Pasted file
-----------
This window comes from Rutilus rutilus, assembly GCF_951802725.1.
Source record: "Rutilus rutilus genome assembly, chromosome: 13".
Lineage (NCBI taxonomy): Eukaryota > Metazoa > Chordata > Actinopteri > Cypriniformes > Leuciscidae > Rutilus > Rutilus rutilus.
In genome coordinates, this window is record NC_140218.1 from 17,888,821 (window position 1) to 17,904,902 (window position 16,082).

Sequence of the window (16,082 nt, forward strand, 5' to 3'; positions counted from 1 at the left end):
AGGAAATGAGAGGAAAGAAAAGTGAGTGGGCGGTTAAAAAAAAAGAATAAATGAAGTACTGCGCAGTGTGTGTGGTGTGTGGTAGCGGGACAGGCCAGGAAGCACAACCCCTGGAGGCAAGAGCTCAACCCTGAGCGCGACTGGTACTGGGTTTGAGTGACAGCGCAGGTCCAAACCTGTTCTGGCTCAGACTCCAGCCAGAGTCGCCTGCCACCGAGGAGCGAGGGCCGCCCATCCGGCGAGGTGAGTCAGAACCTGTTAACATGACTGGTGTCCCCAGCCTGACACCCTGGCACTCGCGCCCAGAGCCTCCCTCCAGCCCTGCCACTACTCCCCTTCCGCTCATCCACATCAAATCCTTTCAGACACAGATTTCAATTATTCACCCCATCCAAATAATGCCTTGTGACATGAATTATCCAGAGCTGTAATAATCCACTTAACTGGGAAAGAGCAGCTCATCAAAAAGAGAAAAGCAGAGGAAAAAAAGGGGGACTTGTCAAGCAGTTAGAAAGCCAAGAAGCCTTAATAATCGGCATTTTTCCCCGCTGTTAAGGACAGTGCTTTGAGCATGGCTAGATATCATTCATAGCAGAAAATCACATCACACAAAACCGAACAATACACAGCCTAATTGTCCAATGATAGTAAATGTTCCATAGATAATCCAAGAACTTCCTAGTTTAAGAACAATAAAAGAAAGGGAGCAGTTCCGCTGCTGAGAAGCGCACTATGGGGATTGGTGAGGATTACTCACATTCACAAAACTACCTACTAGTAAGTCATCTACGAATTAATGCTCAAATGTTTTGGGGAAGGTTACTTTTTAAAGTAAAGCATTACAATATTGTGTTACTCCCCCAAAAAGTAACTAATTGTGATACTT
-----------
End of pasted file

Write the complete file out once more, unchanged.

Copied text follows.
This window comes from Rutilus rutilus, assembly GCF_951802725.1.
Source record: "Rutilus rutilus genome assembly, chromosome: 13".
Lineage (NCBI taxonomy): Eukaryota > Metazoa > Chordata > Actinopteri > Cypriniformes > Leuciscidae > Rutilus > Rutilus rutilus.
In genome coordinates, this window is record NC_140218.1 from 17,888,821 (window position 1) to 17,904,902 (window position 16,082).

Sequence of the window (16,082 nt, forward strand, 5' to 3'; positions counted from 1 at the left end):
AGGAAATGAGAGGAAAGAAAAGTGAGTGGGCGGTTAAAAAAAAAGAATAAATGAAGTACTGCGCAGTGTGTGTGGTGTGTGGTAGCGGGACAGGCCAGGAAGCACAACCCCTGGAGGCAAGAGCTCAACCCTGAGCGCGACTGGTACTGGGTTTGAGTGACAGCGCAGGTCCAAACCTGTTCTGGCTCAGACTCCAGCCAGAGTCGCCTGCCACCGAGGAGCGAGGGCCGCCCATCCGGCGAGGTGAGTCAGAACCTGTTAACATGACTGGTGTCCCCAGCCTGACACCCTGGCACTCGCGCCCAGAGCCTCCCTCCAGCCCTGCCACTACTCCCCTTCCGCTCATCCACATCAAATCCTTTCAGACACAGATTTCAATTATTCACCCCATCCAAATAATGCCTTGTGACATGAATTATCCAGAGCTGTAATAATCCACTTAACTGGGAAAGAGCAGCTCATCAAAAAGAGAAAAGCAGAGGAAAAAAAGGGGGACTTGTCAAGCAGTTAGAAAGCCAAGAAGCCTTAATAATCGGCATTTTTCCCCGCTGTTAAGGACAGTGCTTTGAGCATGGCTAGATATCATTCATAGCAGAAAATCACATCACACAAAACCGAACAATACACAGCCTAATTGTCCAATGATAGTAAATGTTCCATAGATAATCCAAGAACTTCCTAGTTTAAGAACAATAAAAGAAAGGGAGCAGTTCCGCTGCTGAGAAGCGCACTATGGGGATTGGTGAGGATTACTCACATTCACAAAACTACCTACTAGTAAGTCATCTACGAATTAATGCTCAAATGTTTTGGGGAAGGTTACTTTTTAAAGTAAAGCATTACAATATTGTGTTACTCCCCCAAAAAGTAACTAATTGTGATACTT